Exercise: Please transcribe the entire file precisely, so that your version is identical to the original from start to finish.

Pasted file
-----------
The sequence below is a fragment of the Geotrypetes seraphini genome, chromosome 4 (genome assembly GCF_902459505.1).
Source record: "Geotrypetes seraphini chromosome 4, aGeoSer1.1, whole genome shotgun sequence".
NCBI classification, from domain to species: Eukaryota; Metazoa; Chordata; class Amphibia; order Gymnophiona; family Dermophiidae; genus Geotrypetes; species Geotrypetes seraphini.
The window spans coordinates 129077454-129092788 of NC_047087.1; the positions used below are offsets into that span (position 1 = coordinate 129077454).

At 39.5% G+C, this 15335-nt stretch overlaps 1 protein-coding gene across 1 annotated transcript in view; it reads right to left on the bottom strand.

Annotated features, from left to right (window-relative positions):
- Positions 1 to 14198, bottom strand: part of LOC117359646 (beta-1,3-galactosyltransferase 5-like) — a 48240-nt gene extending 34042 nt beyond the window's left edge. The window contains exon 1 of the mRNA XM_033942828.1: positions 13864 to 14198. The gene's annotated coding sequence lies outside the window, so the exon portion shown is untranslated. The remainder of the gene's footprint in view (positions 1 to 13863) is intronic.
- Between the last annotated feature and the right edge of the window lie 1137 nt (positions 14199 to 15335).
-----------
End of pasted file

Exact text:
The sequence below is a fragment of the Geotrypetes seraphini genome, chromosome 4 (genome assembly GCF_902459505.1).
Source record: "Geotrypetes seraphini chromosome 4, aGeoSer1.1, whole genome shotgun sequence".
NCBI classification, from domain to species: Eukaryota; Metazoa; Chordata; class Amphibia; order Gymnophiona; family Dermophiidae; genus Geotrypetes; species Geotrypetes seraphini.
The window spans coordinates 129077454-129092788 of NC_047087.1; the positions used below are offsets into that span (position 1 = coordinate 129077454).

At 39.5% G+C, this 15335-nt stretch overlaps 1 protein-coding gene across 1 annotated transcript in view; it reads right to left on the bottom strand.

Annotated features, from left to right (window-relative positions):
- Positions 1 to 14198, bottom strand: part of LOC117359646 (beta-1,3-galactosyltransferase 5-like) — a 48240-nt gene extending 34042 nt beyond the window's left edge. The window contains exon 1 of the mRNA XM_033942828.1: positions 13864 to 14198. The gene's annotated coding sequence lies outside the window, so the exon portion shown is untranslated. The remainder of the gene's footprint in view (positions 1 to 13863) is intronic.
- Between the last annotated feature and the right edge of the window lie 1137 nt (positions 14199 to 15335).